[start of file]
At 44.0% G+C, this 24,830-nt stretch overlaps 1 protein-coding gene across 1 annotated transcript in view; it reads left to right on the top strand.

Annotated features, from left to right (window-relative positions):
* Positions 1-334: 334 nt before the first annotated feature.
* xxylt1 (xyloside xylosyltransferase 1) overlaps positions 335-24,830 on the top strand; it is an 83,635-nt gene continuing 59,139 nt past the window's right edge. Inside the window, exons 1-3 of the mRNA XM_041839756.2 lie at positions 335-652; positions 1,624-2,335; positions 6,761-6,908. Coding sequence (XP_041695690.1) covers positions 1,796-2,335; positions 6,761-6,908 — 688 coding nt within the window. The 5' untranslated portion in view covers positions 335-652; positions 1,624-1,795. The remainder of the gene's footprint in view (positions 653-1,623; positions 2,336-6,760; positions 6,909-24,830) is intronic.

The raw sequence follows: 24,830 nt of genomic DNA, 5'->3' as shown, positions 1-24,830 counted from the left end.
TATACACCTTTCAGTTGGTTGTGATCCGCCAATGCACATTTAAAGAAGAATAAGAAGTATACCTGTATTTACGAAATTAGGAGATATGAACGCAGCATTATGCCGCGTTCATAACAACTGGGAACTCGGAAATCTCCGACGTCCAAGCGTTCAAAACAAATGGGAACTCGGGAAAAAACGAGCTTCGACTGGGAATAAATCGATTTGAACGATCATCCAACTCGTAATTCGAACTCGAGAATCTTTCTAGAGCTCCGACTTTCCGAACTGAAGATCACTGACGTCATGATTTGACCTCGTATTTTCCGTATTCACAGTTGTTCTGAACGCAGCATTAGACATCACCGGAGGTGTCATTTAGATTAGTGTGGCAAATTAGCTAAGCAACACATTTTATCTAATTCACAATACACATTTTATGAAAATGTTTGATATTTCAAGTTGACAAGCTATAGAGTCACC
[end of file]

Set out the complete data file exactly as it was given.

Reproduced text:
At 44.0% G+C, this 24,830-nt stretch overlaps 1 protein-coding gene across 1 annotated transcript in view; it reads left to right on the top strand.

Annotated features, from left to right (window-relative positions):
* Positions 1-334: 334 nt before the first annotated feature.
* xxylt1 (xyloside xylosyltransferase 1) overlaps positions 335-24,830 on the top strand; it is an 83,635-nt gene continuing 59,139 nt past the window's right edge. Inside the window, exons 1-3 of the mRNA XM_041839756.2 lie at positions 335-652; positions 1,624-2,335; positions 6,761-6,908. Coding sequence (XP_041695690.1) covers positions 1,796-2,335; positions 6,761-6,908 — 688 coding nt within the window. The 5' untranslated portion in view covers positions 335-652; positions 1,624-1,795. The remainder of the gene's footprint in view (positions 653-1,623; positions 2,336-6,760; positions 6,909-24,830) is intronic.

The raw sequence follows: 24,830 nt of genomic DNA, 5'->3' as shown, positions 1-24,830 counted from the left end.
TATACACCTTTCAGTTGGTTGTGATCCGCCAATGCACATTTAAAGAAGAATAAGAAGTATACCTGTATTTACGAAATTAGGAGATATGAACGCAGCATTATGCCGCGTTCATAACAACTGGGAACTCGGAAATCTCCGACGTCCAAGCGTTCAAAACAAATGGGAACTCGGGAAAAAACGAGCTTCGACTGGGAATAAATCGATTTGAACGATCATCCAACTCGTAATTCGAACTCGAGAATCTTTCTAGAGCTCCGACTTTCCGAACTGAAGATCACTGACGTCATGATTTGACCTCGTATTTTCCGTATTCACAGTTGTTCTGAACGCAGCATTAGACATCACCGGAGGTGTCATTTAGATTAGTGTGGCAAATTAGCTAAGCAACACATTTTATCTAATTCACAATACACATTTTATGAAAATGTTTGATATTTCAAGTTGACAAGCTATAGAGTCACC